1. Tony Oladipo Allen was born into a middle-class Lagos family and taught himself to play the drums while obsessing over jazz drummer heroes from the bebop era such as Art Blakey and Max Roach. He became a regular on the Lagos club circuit in the early 1960s, which was dominated by the West African highlife sound.
During this time, he met Fela Ransome Kuti, who was forming the Koola Lobitos, a highlife band. That band had evolved into Fela’s seminal Afrika 70 by 1968/69, led by Allen on drums and Lekan Animashaun on baritone saxophone.
2. In the 1960s and 1970s, Allen was the drummer and musical director for Fela Kuti’s band, Africa ’70. During that time, the pair created Afrobeat by fusing West African musical styles such as highlife and fuji music with jazz and funk from the United States. Afrobeat went on to become a totemic genre of twentieth-century African music.
3: After a mythic 26-year collaboration, Allen and Kuti parted ways, citing Kuti’s disorganization and debts to him as the reason for his departure. Allen left such a void in Kuti’s band that he needed several drummers to fill it.
4. While touring the United States for the first time with Kuti in 1969, he was inspired by west coast jazz drummer Frank Butler to practice every morning on pillows, bouncing his sticks off them while rolling. “It increases flexibility,” he explained. “Extremely effective. I tried to emulate [Butler’s] effortlessness.” He would sometimes drum for six hours straight as part of Kuti’s band.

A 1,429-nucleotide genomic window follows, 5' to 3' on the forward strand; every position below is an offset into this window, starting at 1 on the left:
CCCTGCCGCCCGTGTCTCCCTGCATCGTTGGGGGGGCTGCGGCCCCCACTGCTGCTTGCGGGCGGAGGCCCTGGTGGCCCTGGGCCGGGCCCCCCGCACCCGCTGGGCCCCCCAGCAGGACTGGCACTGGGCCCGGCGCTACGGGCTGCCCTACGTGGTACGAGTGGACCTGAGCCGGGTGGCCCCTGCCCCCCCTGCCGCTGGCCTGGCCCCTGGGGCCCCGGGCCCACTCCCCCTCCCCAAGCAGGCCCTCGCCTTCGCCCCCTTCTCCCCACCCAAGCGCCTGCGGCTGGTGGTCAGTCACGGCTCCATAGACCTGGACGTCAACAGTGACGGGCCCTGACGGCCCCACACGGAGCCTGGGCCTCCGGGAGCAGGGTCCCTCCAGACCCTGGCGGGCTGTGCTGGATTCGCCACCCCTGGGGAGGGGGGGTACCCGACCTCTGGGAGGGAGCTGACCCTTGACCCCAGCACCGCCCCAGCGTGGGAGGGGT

5. At the age of 18, Allen taught himself to play the drums, drawing inspiration from US jazz greats Dizzy Gillespie and Charlie Parker, as well as contemporary African music. He attributes his adaptability to the need to make a living as a gigging musician in Lagos in the early 1960s. “Latin American, African horns, jazz, highlife… you had to be able to play it all because they asked for it in the club,” he explained.
6. ‘Rejoice,’ a collaboration with Hugh Masekela, was his most recent album. When Allen was playing with Kuti in Nigeria in the 1970s, the two met.
He planned to work on a “travel album” this year, performing with young musicians in Nigeria, London, Paris, and the United States, “because I want to take care of youngsters – they have messages and I want to bring them on my beat,” he told the Guardian.
8. Although the drummer never achieved the commercial success or political influence of his friend, he quickly became a cultural icon of modern African music, particularly after Fela Kuti’s death in 1997. Allen was also a huge critics’ favorite for pushing musical boundaries with his distinct drumming sound until the end of his life.
9. Despite coming to the drums relatively late, the British musician and producer Brian Eno called Allen “perhaps the greatest drummer who ever lived”.
10. Tributes poured in from across the music industry, with Red Hot Chili Peppers bassist Flea, a collaborator of Allen’s, posting an image of the drummer with a lengthy statement to Instagram. He is an Afrobeat co-founder.
‘The epic Tony Allen, one of the greatest drummers to ever walk the earth,’ Flea wrote. ‘What a wildman, with a massive, kind, and free heart and the deepest unique groove.’
‘Fela Kuti did not invent afrobeat; Fela and Tony birthed it together,’ he continued. There is no afrobeat without Tony Allen.